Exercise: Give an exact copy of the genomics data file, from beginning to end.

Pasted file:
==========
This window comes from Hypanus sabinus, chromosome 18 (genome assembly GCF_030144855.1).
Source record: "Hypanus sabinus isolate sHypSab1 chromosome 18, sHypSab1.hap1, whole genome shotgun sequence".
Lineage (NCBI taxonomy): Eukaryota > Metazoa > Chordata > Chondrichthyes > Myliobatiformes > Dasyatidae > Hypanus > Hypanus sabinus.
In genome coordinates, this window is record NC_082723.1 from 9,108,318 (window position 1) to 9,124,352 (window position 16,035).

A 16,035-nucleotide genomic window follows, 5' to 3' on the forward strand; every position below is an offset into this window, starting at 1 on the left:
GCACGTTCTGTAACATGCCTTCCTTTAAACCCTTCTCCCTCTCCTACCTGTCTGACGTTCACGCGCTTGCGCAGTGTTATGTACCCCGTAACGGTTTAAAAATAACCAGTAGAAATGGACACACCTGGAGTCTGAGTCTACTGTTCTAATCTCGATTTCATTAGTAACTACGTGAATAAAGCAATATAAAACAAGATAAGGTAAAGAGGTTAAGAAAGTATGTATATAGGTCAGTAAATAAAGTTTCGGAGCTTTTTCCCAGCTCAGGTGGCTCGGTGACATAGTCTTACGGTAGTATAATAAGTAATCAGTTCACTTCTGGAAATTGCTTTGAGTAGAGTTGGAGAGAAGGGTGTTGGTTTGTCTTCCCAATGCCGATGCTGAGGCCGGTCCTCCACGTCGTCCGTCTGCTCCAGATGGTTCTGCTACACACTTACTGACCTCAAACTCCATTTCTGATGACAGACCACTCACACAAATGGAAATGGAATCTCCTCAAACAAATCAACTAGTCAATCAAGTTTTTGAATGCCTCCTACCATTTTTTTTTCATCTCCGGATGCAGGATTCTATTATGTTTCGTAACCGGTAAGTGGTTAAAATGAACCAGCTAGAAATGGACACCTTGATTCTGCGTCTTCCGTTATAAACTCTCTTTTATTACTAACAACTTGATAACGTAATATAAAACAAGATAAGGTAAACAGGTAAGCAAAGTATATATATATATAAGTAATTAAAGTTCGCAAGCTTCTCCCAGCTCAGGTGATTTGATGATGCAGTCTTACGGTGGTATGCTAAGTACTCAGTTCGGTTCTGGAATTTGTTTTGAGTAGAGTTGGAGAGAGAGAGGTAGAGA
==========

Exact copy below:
This window comes from Hypanus sabinus, chromosome 18 (genome assembly GCF_030144855.1).
Source record: "Hypanus sabinus isolate sHypSab1 chromosome 18, sHypSab1.hap1, whole genome shotgun sequence".
Lineage (NCBI taxonomy): Eukaryota > Metazoa > Chordata > Chondrichthyes > Myliobatiformes > Dasyatidae > Hypanus > Hypanus sabinus.
In genome coordinates, this window is record NC_082723.1 from 9,108,318 (window position 1) to 9,124,352 (window position 16,035).

A 16,035-nucleotide genomic window follows, 5' to 3' on the forward strand; every position below is an offset into this window, starting at 1 on the left:
GCACGTTCTGTAACATGCCTTCCTTTAAACCCTTCTCCCTCTCCTACCTGTCTGACGTTCACGCGCTTGCGCAGTGTTATGTACCCCGTAACGGTTTAAAAATAACCAGTAGAAATGGACACACCTGGAGTCTGAGTCTACTGTTCTAATCTCGATTTCATTAGTAACTACGTGAATAAAGCAATATAAAACAAGATAAGGTAAAGAGGTTAAGAAAGTATGTATATAGGTCAGTAAATAAAGTTTCGGAGCTTTTTCCCAGCTCAGGTGGCTCGGTGACATAGTCTTACGGTAGTATAATAAGTAATCAGTTCACTTCTGGAAATTGCTTTGAGTAGAGTTGGAGAGAAGGGTGTTGGTTTGTCTTCCCAATGCCGATGCTGAGGCCGGTCCTCCACGTCGTCCGTCTGCTCCAGATGGTTCTGCTACACACTTACTGACCTCAAACTCCATTTCTGATGACAGACCACTCACACAAATGGAAATGGAATCTCCTCAAACAAATCAACTAGTCAATCAAGTTTTTGAATGCCTCCTACCATTTTTTTTTCATCTCCGGATGCAGGATTCTATTATGTTTCGTAACCGGTAAGTGGTTAAAATGAACCAGCTAGAAATGGACACCTTGATTCTGCGTCTTCCGTTATAAACTCTCTTTTATTACTAACAACTTGATAACGTAATATAAAACAAGATAAGGTAAACAGGTAAGCAAAGTATATATATATATAAGTAATTAAAGTTCGCAAGCTTCTCCCAGCTCAGGTGATTTGATGATGCAGTCTTACGGTGGTATGCTAAGTACTCAGTTCGGTTCTGGAATTTGTTTTGAGTAGAGTTGGAGAGAGAGAGGTAGAGA